My experience began with the fabulous dinner we were served by our backpacker guests, who have not yet adapted to the very different liability environment here in Ecuador, which can be summed up by the Latin phrase inscribed above the entry to the country's highest court: "cum fortuna," which means, "Good luck with that." So our guests didn't think of looking over the couscous for foreign objects. In hindsight we might have chewed more gingerly anyway, given the label on the couscous that proclaimed that it was "processed in a facility with rocks."
My rock was about half the size of my tooth before it actually met my tooth. Shortly after the meeting it was a pretty even match. Well, really my filling took one for the team and threw itself in front of the attacking rock, but I was left thereafter exposed to whatever might have been processed along with the steak.
Were I at home in North America, I'm sure I'd have been compelled by law or a billboard* to sue. Here, however, I'd probably face a prosecutor (himself missing two front teeth from a similar fate) and a judge (a first cousin of the couscous manufacturer) both unsympathetic to my complaints.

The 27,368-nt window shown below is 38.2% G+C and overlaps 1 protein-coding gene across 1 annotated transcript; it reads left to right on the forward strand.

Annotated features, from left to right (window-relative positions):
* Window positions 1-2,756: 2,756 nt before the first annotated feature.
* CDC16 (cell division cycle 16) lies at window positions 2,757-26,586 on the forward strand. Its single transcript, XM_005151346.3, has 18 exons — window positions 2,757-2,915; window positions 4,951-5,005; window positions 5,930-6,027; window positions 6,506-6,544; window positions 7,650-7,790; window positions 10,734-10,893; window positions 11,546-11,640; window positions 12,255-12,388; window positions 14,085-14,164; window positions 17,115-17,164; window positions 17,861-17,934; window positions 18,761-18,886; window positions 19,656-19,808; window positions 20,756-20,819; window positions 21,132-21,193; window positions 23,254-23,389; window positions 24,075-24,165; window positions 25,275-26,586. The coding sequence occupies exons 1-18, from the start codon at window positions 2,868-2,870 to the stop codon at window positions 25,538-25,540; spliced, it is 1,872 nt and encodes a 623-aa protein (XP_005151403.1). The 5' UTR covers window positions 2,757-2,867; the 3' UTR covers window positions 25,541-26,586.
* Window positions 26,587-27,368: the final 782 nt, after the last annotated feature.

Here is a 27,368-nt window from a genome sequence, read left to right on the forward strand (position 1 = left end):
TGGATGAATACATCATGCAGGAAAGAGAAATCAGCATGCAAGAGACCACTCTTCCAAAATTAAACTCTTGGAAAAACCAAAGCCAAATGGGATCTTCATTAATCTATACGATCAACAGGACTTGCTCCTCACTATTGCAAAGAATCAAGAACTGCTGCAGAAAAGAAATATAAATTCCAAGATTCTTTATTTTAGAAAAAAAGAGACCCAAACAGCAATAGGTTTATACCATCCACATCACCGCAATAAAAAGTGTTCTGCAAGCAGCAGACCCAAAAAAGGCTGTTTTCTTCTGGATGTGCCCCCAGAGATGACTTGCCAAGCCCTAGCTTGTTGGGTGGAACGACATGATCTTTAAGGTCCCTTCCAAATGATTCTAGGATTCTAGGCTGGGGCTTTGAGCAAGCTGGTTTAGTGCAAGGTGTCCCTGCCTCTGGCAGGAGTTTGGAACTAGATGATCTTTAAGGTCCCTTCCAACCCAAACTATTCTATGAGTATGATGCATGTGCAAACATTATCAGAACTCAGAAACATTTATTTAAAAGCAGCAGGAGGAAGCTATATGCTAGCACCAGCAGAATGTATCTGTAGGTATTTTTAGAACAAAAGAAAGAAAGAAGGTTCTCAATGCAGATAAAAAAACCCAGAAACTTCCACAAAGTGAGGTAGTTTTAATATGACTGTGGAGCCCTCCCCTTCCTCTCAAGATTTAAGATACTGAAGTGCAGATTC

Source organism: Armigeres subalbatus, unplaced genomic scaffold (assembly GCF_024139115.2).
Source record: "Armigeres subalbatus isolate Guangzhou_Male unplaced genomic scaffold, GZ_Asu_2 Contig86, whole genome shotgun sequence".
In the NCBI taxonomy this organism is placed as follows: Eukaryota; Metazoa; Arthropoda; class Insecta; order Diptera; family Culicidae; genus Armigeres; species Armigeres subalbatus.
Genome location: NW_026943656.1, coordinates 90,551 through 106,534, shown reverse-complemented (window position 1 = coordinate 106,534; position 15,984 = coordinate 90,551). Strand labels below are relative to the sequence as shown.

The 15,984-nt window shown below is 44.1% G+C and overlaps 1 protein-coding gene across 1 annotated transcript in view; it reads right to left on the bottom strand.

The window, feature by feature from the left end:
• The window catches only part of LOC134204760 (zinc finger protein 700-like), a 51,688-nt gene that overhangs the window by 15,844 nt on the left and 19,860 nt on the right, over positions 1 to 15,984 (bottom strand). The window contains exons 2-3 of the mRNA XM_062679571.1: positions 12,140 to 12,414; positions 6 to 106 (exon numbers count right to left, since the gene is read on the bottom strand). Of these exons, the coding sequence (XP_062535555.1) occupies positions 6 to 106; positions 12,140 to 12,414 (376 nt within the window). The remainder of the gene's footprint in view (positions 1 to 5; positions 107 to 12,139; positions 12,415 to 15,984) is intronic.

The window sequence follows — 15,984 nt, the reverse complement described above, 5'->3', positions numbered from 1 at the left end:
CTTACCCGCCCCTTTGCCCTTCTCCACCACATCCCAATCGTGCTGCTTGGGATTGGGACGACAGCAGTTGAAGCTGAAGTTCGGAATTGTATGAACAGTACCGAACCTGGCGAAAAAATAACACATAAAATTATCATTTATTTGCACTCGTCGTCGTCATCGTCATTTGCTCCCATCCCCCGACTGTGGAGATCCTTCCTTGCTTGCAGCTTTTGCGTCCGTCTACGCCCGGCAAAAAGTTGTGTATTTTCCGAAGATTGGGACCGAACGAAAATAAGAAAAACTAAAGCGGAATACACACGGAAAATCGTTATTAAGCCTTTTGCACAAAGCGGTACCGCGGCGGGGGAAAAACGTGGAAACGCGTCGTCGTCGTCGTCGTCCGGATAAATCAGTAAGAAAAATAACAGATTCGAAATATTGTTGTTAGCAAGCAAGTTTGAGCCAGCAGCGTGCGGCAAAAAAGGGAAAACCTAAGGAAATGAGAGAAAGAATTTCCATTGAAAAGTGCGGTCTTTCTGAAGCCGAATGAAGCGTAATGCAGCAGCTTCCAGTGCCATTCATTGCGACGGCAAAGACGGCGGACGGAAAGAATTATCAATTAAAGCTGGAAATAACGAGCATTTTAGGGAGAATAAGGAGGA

(* Actual billboard I once saw in denver: white background with a few drops of blood splattered on it and two typeface lines that said, "They made you bleed. Now return the favor." And then the name and phone number of a highly ethical and reputable law firm.)So I got a chance to experience first hand for you, dear reader, this emerging Ecuadorian dental market. I went to a dentist recommended by another gringo, but I've yet to hear a bad dentist story, so I will tell you whom I visited but not presume she's an exception in the field.
I showed up yesterday morning at Dr. Rosalia Moscoso's office (approximately here) but had to make an appointment for 10a.m. the next day. The friend who referred me had said he walked right in and got treated. And from the looks of the appointment book it was pretty fair odds you could do that. But no problem. I came back the next day and was given a stack of paperwork and...heh! just kidding, there was no paperwork. The only time I gave any information whatsoever was the day I set my appointment and gave my name.